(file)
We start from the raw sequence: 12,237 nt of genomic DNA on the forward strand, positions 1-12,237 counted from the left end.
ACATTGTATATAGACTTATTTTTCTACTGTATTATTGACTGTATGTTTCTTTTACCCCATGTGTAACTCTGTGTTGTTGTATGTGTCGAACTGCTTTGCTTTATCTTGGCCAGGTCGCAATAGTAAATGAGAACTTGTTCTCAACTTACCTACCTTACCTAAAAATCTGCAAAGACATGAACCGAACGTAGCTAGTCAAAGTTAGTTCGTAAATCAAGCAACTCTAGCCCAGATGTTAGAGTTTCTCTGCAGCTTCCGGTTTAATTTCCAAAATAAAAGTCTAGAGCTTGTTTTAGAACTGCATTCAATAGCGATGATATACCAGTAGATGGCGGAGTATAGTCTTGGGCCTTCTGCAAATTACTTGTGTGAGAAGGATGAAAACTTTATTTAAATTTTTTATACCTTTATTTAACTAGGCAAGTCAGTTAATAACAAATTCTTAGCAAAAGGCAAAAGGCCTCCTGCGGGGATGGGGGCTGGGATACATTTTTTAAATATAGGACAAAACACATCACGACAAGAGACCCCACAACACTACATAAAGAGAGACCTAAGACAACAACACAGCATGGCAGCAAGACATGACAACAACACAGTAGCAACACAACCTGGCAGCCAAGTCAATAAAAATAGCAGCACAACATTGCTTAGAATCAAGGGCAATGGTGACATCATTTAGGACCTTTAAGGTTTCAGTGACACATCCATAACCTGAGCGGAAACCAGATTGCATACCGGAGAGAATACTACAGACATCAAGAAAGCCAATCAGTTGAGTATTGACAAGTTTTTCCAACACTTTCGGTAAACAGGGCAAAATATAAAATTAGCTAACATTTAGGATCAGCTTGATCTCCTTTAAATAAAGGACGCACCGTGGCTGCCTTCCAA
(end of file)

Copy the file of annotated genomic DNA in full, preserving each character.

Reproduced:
We start from the raw sequence: 12,237 nt of genomic DNA on the forward strand, positions 1-12,237 counted from the left end.
ACATTGTATATAGACTTATTTTTCTACTGTATTATTGACTGTATGTTTCTTTTACCCCATGTGTAACTCTGTGTTGTTGTATGTGTCGAACTGCTTTGCTTTATCTTGGCCAGGTCGCAATAGTAAATGAGAACTTGTTCTCAACTTACCTACCTTACCTAAAAATCTGCAAAGACATGAACCGAACGTAGCTAGTCAAAGTTAGTTCGTAAATCAAGCAACTCTAGCCCAGATGTTAGAGTTTCTCTGCAGCTTCCGGTTTAATTTCCAAAATAAAAGTCTAGAGCTTGTTTTAGAACTGCATTCAATAGCGATGATATACCAGTAGATGGCGGAGTATAGTCTTGGGCCTTCTGCAAATTACTTGTGTGAGAAGGATGAAAACTTTATTTAAATTTTTTATACCTTTATTTAACTAGGCAAGTCAGTTAATAACAAATTCTTAGCAAAAGGCAAAAGGCCTCCTGCGGGGATGGGGGCTGGGATACATTTTTTAAATATAGGACAAAACACATCACGACAAGAGACCCCACAACACTACATAAAGAGAGACCTAAGACAACAACACAGCATGGCAGCAAGACATGACAACAACACAGTAGCAACACAACCTGGCAGCCAAGTCAATAAAAATAGCAGCACAACATTGCTTAGAATCAAGGGCAATGGTGACATCATTTAGGACCTTTAAGGTTTCAGTGACACATCCATAACCTGAGCGGAAACCAGATTGCATACCGGAGAGAATACTACAGACATCAAGAAAGCCAATCAGTTGAGTATTGACAAGTTTTTCCAACACTTTCGGTAAACAGGGCAAAATATAAAATTAGCTAACATTTAGGATCAGCTTGATCTCCTTTAAATAAAGGACGCACCGTGGCTGCCTTCCAA